[Marxism] Financial crisis not related to overaccumulation

Gary MacLennan gary.maclennan1 at gmail.com
Mon Dec 8 18:09:25 MST 2008

On Mon, Dec 8, 2008 at 3:46 PM, Les Schaffer <schaffer at optonline.net> wrote:

> Gary MacLennan wrote:
> > I have just posted a response to the film  *The Assassination of Jesse
> James
> > * and if I had read Heartfield's piece first I would have placed the film
> > within the context of the collapse of subjectivity.  That would help
> explain
> > a central puzzle for me - why make a film about Jessee James today?
> >
> i'd like to hear this.
> Les

>  Well Les,

The motif I always use about historical films is to see them as "a raid on
the past to suit the ideological needs of the present". (BTW  I cannot
remember where I came across that phrase).  So what are the ideological
needs that lay behind *The Assassination of Jesse James? * Well as always we
can see things more clearly with hindsight.  The ideological needs of 1939 (
The date of the Tyrone Power film Jesse James film.) are much clearer to us
than those of 2008.  They were of course those of the Popular Front and the
need for unity at all costs against the Fascist enemy.

Still what I think we are going thru is something very like what James
Heartfield has described.  I would though lay the emphasis on the missing
agent of history the working class rather than on the missing industrial
capitalist.  So it is the refusal of the working class at least since the
onset of the Volcker period in 1979 to fulfill its historical task of being
the subject of history that explains these multiple detours which have found
expression in a bewildering number of ways.

It seems at least arguable to me that when the working class retreats that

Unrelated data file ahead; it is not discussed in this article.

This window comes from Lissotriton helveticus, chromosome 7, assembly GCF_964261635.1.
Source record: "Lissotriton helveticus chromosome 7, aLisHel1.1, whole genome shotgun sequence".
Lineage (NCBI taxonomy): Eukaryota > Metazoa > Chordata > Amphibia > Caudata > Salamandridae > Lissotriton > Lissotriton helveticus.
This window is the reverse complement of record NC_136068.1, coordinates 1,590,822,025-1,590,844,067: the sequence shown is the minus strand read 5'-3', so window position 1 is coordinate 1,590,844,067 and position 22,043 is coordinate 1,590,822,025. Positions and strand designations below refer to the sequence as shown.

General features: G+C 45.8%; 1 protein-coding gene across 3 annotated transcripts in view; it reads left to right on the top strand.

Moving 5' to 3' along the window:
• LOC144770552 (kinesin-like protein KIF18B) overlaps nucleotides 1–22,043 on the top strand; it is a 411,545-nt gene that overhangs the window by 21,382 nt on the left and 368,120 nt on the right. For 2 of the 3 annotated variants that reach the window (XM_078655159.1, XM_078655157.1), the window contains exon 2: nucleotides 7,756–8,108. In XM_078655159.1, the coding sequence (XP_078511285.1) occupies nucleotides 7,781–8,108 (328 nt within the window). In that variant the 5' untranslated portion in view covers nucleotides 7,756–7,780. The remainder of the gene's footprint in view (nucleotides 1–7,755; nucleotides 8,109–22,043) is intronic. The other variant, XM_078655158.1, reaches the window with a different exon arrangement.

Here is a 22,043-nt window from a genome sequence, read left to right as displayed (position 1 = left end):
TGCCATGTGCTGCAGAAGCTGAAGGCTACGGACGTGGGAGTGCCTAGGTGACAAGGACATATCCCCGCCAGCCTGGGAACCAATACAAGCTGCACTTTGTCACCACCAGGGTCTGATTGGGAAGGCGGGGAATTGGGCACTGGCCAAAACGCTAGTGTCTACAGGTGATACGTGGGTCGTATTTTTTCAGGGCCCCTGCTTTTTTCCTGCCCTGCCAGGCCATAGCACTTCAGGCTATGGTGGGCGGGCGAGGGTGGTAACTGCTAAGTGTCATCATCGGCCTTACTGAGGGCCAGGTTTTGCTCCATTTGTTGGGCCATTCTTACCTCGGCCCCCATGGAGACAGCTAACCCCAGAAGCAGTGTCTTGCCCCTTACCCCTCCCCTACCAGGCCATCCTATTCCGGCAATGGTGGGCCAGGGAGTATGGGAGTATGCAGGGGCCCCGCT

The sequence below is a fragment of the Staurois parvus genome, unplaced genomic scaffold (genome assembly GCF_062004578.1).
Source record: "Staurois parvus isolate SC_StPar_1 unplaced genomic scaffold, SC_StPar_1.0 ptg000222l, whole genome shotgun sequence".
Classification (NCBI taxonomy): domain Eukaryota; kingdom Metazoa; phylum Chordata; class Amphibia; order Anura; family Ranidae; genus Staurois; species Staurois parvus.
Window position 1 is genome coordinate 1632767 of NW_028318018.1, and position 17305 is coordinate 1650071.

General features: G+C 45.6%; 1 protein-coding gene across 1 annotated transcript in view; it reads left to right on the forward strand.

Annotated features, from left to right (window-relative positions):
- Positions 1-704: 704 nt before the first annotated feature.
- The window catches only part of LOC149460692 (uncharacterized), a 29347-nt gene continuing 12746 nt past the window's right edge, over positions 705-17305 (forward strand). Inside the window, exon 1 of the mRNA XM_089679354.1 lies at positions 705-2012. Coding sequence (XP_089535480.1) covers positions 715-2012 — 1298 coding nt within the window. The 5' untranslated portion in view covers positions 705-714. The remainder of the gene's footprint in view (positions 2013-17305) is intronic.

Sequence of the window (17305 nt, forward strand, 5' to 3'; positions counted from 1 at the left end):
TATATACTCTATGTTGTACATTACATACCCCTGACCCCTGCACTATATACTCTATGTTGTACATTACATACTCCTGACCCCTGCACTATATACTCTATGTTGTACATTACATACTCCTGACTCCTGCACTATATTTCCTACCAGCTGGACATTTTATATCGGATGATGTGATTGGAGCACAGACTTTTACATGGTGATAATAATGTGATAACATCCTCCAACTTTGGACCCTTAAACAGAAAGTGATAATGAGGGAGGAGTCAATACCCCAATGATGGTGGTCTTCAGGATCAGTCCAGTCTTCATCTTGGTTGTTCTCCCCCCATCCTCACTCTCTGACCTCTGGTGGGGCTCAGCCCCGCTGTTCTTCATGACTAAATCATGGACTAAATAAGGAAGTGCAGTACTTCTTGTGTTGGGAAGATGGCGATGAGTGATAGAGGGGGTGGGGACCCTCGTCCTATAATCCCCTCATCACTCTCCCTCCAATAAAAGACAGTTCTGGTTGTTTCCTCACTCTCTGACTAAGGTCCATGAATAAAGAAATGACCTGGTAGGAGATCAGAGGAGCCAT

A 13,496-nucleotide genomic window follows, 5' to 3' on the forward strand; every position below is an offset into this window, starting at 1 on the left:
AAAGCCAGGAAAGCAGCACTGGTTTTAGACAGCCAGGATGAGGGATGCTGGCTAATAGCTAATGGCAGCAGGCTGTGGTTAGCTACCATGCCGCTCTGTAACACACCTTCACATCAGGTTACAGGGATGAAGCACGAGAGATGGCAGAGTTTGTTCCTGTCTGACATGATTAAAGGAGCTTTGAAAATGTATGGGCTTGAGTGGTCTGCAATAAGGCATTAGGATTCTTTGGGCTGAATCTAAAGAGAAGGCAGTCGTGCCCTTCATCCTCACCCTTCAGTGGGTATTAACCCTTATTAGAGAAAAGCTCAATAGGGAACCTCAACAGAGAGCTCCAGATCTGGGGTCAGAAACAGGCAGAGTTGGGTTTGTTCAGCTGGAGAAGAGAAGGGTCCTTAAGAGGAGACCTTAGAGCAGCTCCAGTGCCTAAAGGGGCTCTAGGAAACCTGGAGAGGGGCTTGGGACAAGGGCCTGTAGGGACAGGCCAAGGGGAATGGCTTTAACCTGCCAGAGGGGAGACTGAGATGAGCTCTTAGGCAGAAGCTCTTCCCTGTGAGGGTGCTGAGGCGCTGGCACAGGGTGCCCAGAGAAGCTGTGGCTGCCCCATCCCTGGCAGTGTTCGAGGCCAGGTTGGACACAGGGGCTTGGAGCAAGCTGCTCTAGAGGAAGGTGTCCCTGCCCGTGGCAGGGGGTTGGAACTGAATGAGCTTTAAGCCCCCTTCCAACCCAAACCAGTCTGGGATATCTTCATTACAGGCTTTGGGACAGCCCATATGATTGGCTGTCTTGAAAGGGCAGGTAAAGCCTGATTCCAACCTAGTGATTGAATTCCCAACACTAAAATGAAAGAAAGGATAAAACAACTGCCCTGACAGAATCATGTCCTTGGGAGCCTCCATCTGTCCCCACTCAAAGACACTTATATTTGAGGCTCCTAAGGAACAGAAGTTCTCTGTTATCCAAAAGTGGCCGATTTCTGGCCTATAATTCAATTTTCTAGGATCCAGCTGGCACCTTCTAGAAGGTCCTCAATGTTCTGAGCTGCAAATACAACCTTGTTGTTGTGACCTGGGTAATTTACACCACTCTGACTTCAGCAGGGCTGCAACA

the middle class goes crazy with anxiety and this finds expression in middle
class art.  So in *The Assassination of Jesse James* we have this brooding
psychopathic killer who can only descend into necrophilia.  In one strange
scene James stands in a frozen lake shooting at his own image. In another he
tortures a boy for information while at the same time holding a hand over
his mouth so he cannot give any information he might have.

> So the film is born out of the collapse of the hope that the slave of
> history can seize history, become its true agent and once and for all put an
> end to the master-slave dialectic. Just so much of my analysis would be
> influenced by Heartfield's death of subjectivity paradigm.

But as I always say the dialectic is remorseless.  It never dies.  And it is
the very negativity and despair  of the film that somehow or other gives it
a kind of integrity and so a kind of hope.  At least the film is not taking
part in some mindless cheer leader squad mouthing out "Yes we can!"

While watching the film I also kept thinking about the enigmatic figure of
Rimbaud and especially the famous letter to Georges Izambard his former
teacher.  There Rimabud announces his intention to be an artist and to
achieve that thru the disordering of all the senses (dereglement de tous les
sens).  He gives expression to an amazing ungrammatical sentence that really
cannot be translated "Je est un autre".  Literally "I is an other".  The use
of the third person "est" [is]  rather than the first person "suis" [am]
cues us into something like the collpse of Rimabud's self.

Again Rimbaud has to be understood in context and with him the crucial
element was the defeat of the Paris commune and with it the hope for a
decent world. The collapse of  Rimbaud's dreams and his subsequent flight
from poetry at 19 years of age were really a statement by him that life
could not have meaning and that he had missed out on the comet's pulsating
rose. It is a similar type of collapse and retreat that *The Assassination
of Jesse James* reveals.



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